PRIEBUS: And President Trump won one of the most historic presidential victories in the history of our country and people are asking me this question are people like you.

KAYE (on camera): But Trump's victory didn't end the drama. Soon after taking office, Priebus found himself unable to contain a laundry list of controversies like the immigration ban rollout, the Russia investigation and the failure of the Senate's plan to repeal and replace Obamacare.

(Voice-over): Still Priebus kept up a brave face.

PRIEBUS: I'm not in any trouble. I have a great relationship with the president. We talk all the time. In fact, just before coming on this set he gave me a call.

KAYE: Reince Priebus who was never an outsider and always a Republican Party guy lost an important ally when Press Secretary Sean Spicer resigned. And now just days later, he too is out of the Trump White House. Randi Kaye, CNN, New York.


BLACKWELL: Well, Priebus and Spicer were only the latest staffers to leave the administration. They join a growing list of those exiting the White House -- Christi.

PAUL: So 10 days after being inaugurated President Trump fired acting Attorney General Sally Yates for refusing to defend the president's immigration ban. Now she had also raised concerns about National Security adviser Michael Flynn. Flynn was forced to resign a few weeks later for misleading the vice president over his dealing with the Russian ambassador.

Less than a month later Attorney General Jeff Sessions asked dozens of U.S. attorneys to resign. All of them agreed apart from Preet Bharara who said Trump had told him he could keep the job after he was elected. He was then fired.

A few weeks later deputy chief of staff Katy Walsh left the White House for another job then fast forward to May, the president fired FBI director James Comey, White House communications director Mike Dubke stepped down, and just this month the director of the Office of Government Ethics, Walter Shaub, designed.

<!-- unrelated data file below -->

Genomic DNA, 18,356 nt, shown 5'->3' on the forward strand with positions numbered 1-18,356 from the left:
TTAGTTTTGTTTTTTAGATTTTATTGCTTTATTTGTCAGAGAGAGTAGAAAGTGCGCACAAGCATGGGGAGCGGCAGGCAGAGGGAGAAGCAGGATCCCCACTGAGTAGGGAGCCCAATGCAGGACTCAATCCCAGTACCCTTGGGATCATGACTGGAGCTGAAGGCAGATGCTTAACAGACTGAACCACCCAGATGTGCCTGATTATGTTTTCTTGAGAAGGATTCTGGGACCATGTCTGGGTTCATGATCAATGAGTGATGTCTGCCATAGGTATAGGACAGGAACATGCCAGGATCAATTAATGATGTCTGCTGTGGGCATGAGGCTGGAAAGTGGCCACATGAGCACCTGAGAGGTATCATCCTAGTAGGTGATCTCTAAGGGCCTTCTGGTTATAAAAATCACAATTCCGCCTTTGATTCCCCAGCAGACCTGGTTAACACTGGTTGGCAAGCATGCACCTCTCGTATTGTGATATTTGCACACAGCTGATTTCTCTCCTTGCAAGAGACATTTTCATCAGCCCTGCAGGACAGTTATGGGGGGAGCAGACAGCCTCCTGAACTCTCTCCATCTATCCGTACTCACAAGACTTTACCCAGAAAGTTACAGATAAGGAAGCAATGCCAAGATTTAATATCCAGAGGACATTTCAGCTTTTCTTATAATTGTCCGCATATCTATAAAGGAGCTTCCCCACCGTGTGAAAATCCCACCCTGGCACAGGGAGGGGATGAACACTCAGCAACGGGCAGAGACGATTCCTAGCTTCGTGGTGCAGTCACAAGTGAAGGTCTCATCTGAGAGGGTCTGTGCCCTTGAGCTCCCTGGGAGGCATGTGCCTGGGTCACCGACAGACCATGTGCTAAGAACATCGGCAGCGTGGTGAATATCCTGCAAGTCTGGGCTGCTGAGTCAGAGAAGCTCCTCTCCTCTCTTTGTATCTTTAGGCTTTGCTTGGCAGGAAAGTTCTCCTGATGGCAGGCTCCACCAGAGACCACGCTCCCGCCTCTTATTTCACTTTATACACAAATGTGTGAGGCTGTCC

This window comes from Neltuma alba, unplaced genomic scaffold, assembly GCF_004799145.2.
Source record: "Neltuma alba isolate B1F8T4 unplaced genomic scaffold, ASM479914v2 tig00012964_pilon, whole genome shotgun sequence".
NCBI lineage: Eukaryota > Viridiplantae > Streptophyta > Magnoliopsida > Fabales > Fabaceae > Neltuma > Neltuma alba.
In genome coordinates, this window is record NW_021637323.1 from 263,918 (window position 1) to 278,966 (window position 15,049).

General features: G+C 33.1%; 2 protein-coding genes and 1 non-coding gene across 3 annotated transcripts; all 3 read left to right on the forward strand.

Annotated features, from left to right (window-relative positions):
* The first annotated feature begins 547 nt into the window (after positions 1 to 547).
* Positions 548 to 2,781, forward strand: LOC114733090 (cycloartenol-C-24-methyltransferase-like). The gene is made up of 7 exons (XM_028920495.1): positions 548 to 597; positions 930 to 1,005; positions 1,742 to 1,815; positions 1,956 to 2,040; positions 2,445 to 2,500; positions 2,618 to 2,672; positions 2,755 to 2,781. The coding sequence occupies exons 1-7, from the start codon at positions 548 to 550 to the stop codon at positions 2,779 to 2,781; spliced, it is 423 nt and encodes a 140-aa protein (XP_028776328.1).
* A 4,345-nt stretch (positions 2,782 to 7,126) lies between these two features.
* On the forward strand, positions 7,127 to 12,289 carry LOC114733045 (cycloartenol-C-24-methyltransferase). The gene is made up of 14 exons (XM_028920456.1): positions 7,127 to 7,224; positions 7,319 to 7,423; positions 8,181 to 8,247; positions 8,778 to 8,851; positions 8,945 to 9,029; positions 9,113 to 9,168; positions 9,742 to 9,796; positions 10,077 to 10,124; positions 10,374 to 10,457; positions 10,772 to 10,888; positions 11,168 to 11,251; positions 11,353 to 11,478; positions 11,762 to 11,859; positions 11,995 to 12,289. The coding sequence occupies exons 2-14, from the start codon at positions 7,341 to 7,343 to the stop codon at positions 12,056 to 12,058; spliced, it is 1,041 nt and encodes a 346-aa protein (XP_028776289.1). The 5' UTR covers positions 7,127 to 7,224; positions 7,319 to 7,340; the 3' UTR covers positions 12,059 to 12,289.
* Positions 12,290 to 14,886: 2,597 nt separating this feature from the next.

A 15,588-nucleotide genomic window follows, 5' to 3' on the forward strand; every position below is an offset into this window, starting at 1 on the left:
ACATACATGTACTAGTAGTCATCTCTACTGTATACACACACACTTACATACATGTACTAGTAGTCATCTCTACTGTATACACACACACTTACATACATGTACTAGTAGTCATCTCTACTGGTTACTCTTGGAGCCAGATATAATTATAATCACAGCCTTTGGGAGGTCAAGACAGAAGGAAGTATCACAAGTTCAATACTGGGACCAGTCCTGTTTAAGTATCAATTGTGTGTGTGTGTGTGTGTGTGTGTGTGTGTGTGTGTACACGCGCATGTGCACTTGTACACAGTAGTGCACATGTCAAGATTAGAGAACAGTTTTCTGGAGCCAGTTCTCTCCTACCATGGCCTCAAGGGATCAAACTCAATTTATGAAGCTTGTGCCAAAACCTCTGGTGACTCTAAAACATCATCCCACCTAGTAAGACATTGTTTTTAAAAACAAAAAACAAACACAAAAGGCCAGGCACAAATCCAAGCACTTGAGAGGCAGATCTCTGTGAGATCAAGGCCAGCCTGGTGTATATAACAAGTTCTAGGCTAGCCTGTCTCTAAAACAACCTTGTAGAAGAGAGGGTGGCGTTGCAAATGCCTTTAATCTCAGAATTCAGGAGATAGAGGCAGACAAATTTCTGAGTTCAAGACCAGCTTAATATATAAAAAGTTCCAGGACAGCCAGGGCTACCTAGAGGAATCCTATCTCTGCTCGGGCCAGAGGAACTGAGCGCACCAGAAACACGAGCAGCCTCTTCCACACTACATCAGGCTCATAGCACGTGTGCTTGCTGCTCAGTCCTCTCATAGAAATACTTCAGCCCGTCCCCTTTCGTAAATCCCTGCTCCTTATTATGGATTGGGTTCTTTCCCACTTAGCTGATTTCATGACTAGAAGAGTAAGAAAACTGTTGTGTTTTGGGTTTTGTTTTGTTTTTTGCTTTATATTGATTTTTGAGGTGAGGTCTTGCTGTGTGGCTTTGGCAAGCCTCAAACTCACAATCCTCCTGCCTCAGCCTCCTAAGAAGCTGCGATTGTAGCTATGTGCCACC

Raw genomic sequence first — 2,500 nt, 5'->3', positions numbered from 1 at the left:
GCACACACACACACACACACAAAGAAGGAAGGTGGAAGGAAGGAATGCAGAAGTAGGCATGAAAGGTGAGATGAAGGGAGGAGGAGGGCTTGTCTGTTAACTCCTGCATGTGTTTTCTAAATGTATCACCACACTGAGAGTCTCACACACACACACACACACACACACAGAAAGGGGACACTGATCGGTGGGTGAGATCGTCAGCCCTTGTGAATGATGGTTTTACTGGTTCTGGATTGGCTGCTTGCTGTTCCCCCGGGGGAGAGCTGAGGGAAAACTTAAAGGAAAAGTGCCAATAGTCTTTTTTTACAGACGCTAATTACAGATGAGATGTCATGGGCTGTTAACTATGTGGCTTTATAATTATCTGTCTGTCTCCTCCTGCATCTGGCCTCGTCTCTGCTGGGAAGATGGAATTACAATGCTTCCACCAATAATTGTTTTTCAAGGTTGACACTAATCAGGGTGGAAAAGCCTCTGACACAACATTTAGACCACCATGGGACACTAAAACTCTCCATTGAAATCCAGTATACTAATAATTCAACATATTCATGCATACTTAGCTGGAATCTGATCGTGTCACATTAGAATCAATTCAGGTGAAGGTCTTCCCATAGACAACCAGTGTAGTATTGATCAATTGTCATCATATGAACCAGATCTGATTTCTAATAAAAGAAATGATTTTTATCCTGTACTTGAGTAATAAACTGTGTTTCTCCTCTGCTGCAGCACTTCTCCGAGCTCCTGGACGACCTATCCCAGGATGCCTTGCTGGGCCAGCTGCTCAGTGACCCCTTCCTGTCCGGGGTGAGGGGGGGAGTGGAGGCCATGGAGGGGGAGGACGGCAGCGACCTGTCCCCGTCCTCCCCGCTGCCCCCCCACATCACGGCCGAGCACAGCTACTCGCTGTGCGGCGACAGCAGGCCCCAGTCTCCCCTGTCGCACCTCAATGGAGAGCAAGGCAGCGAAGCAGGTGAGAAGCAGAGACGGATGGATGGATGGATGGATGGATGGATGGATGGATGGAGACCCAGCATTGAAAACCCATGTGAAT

Mark Corallo, the spokesman for the legal team defending the president on the Russia investigation, he stepped down. White House Press Secretary Sean Spicer quit followed by Assistant Press Secretary Michael Short and now Chief of Staff Reince Priebus has been replaced making him the shortest serving chief of staff in White House history.

BLACKWELL: Still to come, President Trump under fire for telling police officers not to worry about injuring suspects during arrest.


TRUMP: And when you see these thugs being thrown into the back of a patty wagon, you just see them thrown in rough, I said, please don't be too nice.


BLACKWELL: Now police chiefs across the country are saying now that this is an endorsement of police brutality. We've got one former chief who says that law enforcement should respond and they are speaking up.

PAUL: Also, demonstrators are ignoring a government ban on protests in Venezuela. Ahead of this weekend's controversial election, we're live from Caracas with the latest.


[07:36:59] PAUL: Well, mortgage rates were mixed this week. Here's your look. (COMMERCIAL BREAK)

BLACKWELL: Venezuelan authorities have sent more than 370,000 troops across the country to secure preparations for tomorrow's controversial election. The vote could give President Nicolas Maduro sweeping new powers. A ban on protests took effect yesterday.

PAUL: Small clashes, though, continued in Venezuela's capital Caracas where government opponents demonstrated by blocking streets, and you see there what was happening. As of yesterday at least 113 people have died in protests and other incidents linked to this unrest.

CNN correspondent Leyla Santiago is joining us live from Caracas.

Leyla, what is the situation there this morning at this hour?